Gut immune functions and health in Atlantic salmon (Salmo salar) from late freshwater stage until one year in seawater and effects of functional ingredients: A case study from a commercial sized research site in the Arctic region


The present study was conducted to strengthen the knowledge on gut immune functions and health in Atlantic salmon under large scale, commercial conditions in the Arctic region of Norway. Two groups of fish were monitored, one fed a series of diets without functional ingredients (Ref) and the other diets with functional ingredients (Test). The nutritional composition of the two diet series varied in parallel according to the nutrient requirements of the fish during the observation time. The content of functional ingredients in the Test diets, i.e. nucleotides, yeast cell walls, a prebiotic and essential fatty acids, varied in accordance with a strategy developed by the feed company. The fish were observed at four sampling time points, the first (FW) in May 2016 two weeks before seawater transfer, the other three throughout the following seawater period until the fish reached a size of about 2 kg, i.e. in June, four weeks after seawater transfer (SW1); in November (SW2), and in April the following year (SW3). Gut health was assessed based on histopathological indicators of lipid malabsorption and gut inflammation, expression of gut immune, barrier and other health related genes, plasma biomarkers, somatic indices of intestinal sections, as well as biomarkers of digestive functions. Seawater transfer of the fish (SW1 compared to FW) caused a marked lowering of expression of genes related to immune and barrier functions in the distal intestine, i.e. cytokines (il1β, il10, tgfβ, ifnγ), T-cell markers (cd3γδ), myd88 and tight junction proteins (zo-1, claudin-15, claudin-25b), indicating suppressed immune and barrier functions. At SW2 and SW3, most of the immune biomarkers showed values similar to those observed at FW. The development of plasma cholesterol and triglyceride levels showed similar picture, with markedly lower levels after seawater transfer. Lipid malabsorption was observed in particular in fish from SW1 and SW2, as indicated by hyper-vacuolation of the pyloric caeca enterocytes with concurrently increased expression levels of plin2. Regarding effects of functional ingredients, significantly lower condition factor and plasma triglyceride level were observed for Test-fed fish at SW2, indicating a metabolic cost of use of a mixture of nucleotides, yeast cell walls and essential fatty acids. No clear effects of functional ingredients on expression of gut immune genes and other health indexes were observed through the observation period. The great, temporary lowering of expression of gut immune and barrier genes at SW1 is suggested to be an important factor underlying the increased vulnerability of the fish at this time point. Our findings regarding supplementation with functional ingredients raise questions whether some of these ingredients overall are beneficial or might come with a metabolic cost. Our results highlight the need for a better understanding of the cause and consequences of the suppression of gut immune functions of farmed Atlantic salmon just after seawater transfer, and the use of functional ingredients under commercial conditions.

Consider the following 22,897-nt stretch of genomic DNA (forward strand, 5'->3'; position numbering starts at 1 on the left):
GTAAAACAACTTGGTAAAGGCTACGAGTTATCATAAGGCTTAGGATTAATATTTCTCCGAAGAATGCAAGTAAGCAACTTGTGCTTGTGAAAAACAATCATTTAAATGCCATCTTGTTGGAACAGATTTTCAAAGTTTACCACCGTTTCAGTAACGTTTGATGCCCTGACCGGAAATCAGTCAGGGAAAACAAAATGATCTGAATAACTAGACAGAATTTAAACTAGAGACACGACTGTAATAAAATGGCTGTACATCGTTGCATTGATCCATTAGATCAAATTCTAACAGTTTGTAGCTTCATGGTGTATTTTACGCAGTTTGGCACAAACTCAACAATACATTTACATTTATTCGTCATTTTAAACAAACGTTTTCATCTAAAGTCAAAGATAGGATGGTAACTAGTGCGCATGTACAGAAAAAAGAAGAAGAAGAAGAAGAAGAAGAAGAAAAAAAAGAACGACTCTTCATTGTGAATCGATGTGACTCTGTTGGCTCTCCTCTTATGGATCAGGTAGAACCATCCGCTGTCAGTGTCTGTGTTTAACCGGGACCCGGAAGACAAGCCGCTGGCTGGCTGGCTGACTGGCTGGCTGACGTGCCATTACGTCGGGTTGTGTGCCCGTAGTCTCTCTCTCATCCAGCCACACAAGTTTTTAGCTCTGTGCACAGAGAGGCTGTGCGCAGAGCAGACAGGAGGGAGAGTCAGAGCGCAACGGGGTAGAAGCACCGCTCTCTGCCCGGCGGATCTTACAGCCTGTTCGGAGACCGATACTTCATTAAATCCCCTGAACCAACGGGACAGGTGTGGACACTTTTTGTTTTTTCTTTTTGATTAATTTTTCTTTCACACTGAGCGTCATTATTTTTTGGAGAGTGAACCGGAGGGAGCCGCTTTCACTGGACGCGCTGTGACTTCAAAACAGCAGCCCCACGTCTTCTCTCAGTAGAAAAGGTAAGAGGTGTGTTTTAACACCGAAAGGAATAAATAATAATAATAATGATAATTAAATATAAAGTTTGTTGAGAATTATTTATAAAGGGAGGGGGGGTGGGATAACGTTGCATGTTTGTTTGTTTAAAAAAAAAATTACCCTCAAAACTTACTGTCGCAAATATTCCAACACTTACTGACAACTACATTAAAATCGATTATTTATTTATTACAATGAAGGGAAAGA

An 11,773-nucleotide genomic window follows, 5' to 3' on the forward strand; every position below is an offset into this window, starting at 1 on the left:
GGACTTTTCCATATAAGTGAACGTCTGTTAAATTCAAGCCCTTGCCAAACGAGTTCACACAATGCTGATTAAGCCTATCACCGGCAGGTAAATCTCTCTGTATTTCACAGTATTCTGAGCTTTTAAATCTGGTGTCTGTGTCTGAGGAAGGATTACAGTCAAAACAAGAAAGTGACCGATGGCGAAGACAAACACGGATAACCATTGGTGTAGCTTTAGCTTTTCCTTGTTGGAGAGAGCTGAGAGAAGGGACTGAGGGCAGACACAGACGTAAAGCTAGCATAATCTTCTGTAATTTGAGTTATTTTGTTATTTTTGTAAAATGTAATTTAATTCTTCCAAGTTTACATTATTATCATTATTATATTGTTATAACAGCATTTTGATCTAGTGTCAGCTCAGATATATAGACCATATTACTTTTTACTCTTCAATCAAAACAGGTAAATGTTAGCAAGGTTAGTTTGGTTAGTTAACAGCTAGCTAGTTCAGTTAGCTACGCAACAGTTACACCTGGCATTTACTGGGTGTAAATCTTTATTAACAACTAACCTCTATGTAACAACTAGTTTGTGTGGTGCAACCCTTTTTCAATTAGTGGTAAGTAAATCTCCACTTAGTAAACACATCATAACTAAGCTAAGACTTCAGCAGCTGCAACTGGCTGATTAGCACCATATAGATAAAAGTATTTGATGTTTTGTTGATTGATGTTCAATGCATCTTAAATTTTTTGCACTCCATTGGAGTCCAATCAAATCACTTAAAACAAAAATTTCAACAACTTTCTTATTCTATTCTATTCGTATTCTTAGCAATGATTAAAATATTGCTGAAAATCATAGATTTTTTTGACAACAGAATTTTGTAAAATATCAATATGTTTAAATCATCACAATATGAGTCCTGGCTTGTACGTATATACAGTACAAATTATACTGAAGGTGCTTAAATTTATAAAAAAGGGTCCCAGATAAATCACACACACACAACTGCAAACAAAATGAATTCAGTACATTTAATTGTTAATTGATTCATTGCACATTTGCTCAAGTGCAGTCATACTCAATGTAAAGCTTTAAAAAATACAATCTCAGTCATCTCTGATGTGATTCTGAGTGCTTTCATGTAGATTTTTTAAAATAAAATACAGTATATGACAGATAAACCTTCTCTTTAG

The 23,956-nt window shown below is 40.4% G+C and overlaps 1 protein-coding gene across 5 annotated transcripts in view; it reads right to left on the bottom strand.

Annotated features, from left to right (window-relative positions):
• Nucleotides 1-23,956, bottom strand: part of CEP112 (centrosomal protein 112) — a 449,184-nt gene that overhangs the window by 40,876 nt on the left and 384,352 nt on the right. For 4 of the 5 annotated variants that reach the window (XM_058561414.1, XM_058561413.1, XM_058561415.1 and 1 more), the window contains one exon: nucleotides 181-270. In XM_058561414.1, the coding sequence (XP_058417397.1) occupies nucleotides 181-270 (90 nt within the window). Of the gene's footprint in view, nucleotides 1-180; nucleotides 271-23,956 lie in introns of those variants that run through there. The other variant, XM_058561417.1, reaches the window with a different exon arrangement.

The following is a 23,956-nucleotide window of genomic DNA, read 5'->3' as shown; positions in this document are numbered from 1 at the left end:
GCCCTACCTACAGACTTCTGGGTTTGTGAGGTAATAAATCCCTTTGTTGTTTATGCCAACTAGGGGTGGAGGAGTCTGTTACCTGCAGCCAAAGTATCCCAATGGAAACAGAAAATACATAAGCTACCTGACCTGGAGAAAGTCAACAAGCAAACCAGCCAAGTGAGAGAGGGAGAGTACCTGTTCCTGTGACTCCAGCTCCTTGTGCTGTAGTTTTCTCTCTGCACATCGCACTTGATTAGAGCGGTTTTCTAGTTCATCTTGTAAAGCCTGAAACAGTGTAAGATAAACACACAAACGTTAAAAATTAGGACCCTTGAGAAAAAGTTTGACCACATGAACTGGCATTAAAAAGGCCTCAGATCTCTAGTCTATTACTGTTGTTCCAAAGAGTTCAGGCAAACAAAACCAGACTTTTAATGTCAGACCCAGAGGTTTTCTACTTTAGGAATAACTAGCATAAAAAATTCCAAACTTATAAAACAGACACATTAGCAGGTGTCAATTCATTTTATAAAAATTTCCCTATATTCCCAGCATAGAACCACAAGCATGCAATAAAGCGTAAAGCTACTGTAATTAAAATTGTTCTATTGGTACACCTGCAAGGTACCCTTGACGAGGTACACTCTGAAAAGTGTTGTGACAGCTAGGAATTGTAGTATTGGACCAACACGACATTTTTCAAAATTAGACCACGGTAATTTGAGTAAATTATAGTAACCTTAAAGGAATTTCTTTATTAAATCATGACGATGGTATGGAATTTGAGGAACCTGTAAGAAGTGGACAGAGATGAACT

Fish & Shellfish Immunology